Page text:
I’ve been feeling down for the past few months — a bit worse than usual. I just capped off a month of first dates, a holiday visit home that contained good times with friends and family but a tumultuous encounter with my dad (those father issues I joke about are more on the nose than I let on), and my birthday. I hoped that I could power through and find something to bring my emotional state back on the upswing.
They were all reminders that for every step of progress I hope to take, my past and my fears root me to the ground, afraid of a future that would see me confined to a life and place I want to escape. Today was a good example.
I went to the mall to return a sweatshirt I bought the day before, a purchase I attributed to a whim to replace something a bit too small. I entered the store and caught the eye of an employee, ready to get my transaction over and done with. Said employee was a cute girl with a sparkle in her eye, friendly and talkative. She asked me if I was on Spring Break. I dreaded where this would go.
I explained that I had no Spring Break due to being in the working world, and I asked her if she was on her break (she was — no surprise). A problem with the return brought a manager to the cashier, a welcome gap in the proceedings. More small talk followed and led to my plans for the weekend. Wary, I ran down my mundane list — laundry, cleaning and relaxing. She then laid it out on the line: she was working today and tomorrow, but would get off at 3 the following day.
The bait. Would I take it, or would I swim past?
I replied that it would be great for her to have a relaxing rest of the weekend. I said my thanks, to which she replied “see ya.” I walked out of the store, let the door close and breathed a sigh of relief.
This was a reminder of one of my many irrational fears, manifested in the encounter with a girl that looked and seemed way too young for me. Now in my 30s, I am well aware of guys in my age group dating and sexing girls young enough to be their daughters resulting from junior-high pregnancies. And I’ve been acutely alert to the majority of overt female flirting coming my way from girls college-age and younger — most likely due to their lack of inhibitions. (To be fair, I’m mostly clueless about being hit on or being flirted with.)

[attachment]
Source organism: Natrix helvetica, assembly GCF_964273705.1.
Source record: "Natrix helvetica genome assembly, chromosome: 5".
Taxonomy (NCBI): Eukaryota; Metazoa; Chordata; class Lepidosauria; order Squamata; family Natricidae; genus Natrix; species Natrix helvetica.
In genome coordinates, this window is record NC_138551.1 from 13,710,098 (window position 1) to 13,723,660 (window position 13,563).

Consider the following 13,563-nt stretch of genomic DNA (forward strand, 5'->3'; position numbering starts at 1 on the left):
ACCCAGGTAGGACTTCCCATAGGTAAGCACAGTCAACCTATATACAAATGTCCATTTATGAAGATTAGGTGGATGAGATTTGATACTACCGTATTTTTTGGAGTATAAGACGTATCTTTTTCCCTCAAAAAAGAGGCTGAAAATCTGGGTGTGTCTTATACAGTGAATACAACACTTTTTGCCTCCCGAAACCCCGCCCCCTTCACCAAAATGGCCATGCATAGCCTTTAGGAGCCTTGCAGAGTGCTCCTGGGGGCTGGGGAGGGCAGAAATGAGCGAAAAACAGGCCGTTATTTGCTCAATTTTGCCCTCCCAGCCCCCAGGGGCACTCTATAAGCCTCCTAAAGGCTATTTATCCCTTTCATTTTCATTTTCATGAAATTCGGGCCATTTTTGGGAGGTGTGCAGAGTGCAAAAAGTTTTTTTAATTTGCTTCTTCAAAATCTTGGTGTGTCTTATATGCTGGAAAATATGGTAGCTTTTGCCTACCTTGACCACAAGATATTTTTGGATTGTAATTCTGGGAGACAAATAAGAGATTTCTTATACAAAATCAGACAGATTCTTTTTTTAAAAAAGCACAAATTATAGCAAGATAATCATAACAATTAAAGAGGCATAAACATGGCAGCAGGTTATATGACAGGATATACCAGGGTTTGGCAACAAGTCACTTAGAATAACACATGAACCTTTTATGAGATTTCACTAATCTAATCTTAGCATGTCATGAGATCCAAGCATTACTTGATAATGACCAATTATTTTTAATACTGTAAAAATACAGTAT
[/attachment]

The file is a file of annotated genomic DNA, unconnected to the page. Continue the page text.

The idea of being hottie-bait to young ladies, though an ego stroke, is not productive to me. I personally want a relationship with someone closer to my age, and these encounters only remind me of what I really want. And I worry that this will be it for me for the next few years until I can pass for an adult.
In thinking about this apprehension, I thought it would be productive — or at least entertaining to you “folks” (hey, Natalie!) — to write out my other senseless fears. Maybe something good will come with seeing these absurdities in HTML:
- I fear being trapped in a job I don’t like
It’s fair to say that most people tolerate their jobs and employers, a sobering reminder that growing up is not a guarantee of fireman dreams and astronaut wishes. While my job and company are the best I’ve had in my life, I’m always aware that those feelings can change. I don’t want to get to the point where I feel like Charlie Sheen’s former publicist, eying the door during the beginning of the meltdown.
- I fear my fragility
I’ve always been a sensitive guy. Until high school, I outwardly showed my feelings — good and bad. For example, my horrific junior high experience included torment from a kid in my gym class that was shorter and skinnier than me, and he used an unknown encounter at a movie theater — being spied on as I hid my eyes during a painful part of the movie Dragon: The Bruce Lee Story — to try and humiliate me.
This and other, similarly tragic events, led me to internalize my emotions. More teasing, hurt and anger followed me, and I stuffed it down for it to erupt at rare intervals — a warning that hey, I was affected by things. While I’m conscious of this part of me, I continue to live life, and things like unrequited love, job disappointments and ignored messages induce those anxieties. Maybe there will be a time where those emotions are more positive than negative.
- I fear being confined to Phoenix
Friends and family won’t be surprised by this, but I am not a fan of Phoenix or Arizona. Sure, the 5 months of the year that don’t feel like Satan’s backyard outside are pleasant (wearing t-shirts in February is pretty nice), but the one-two combination of face-frying heat and open hate (racism, homosexuality, religion) dulls the shine of the Grand Canyon State. Add to that the real estate market simulating a free-fall from a space shuttle, and I equate present life to being the TMZ writer that dreamed of working for the NewYork Times.
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The good thing about fears is that they can be overcome. As easily as life changes on a whim, so could a fresh set of circumstances that put a favorable spin on my perspective of things. Good lord, I hope something positive happens.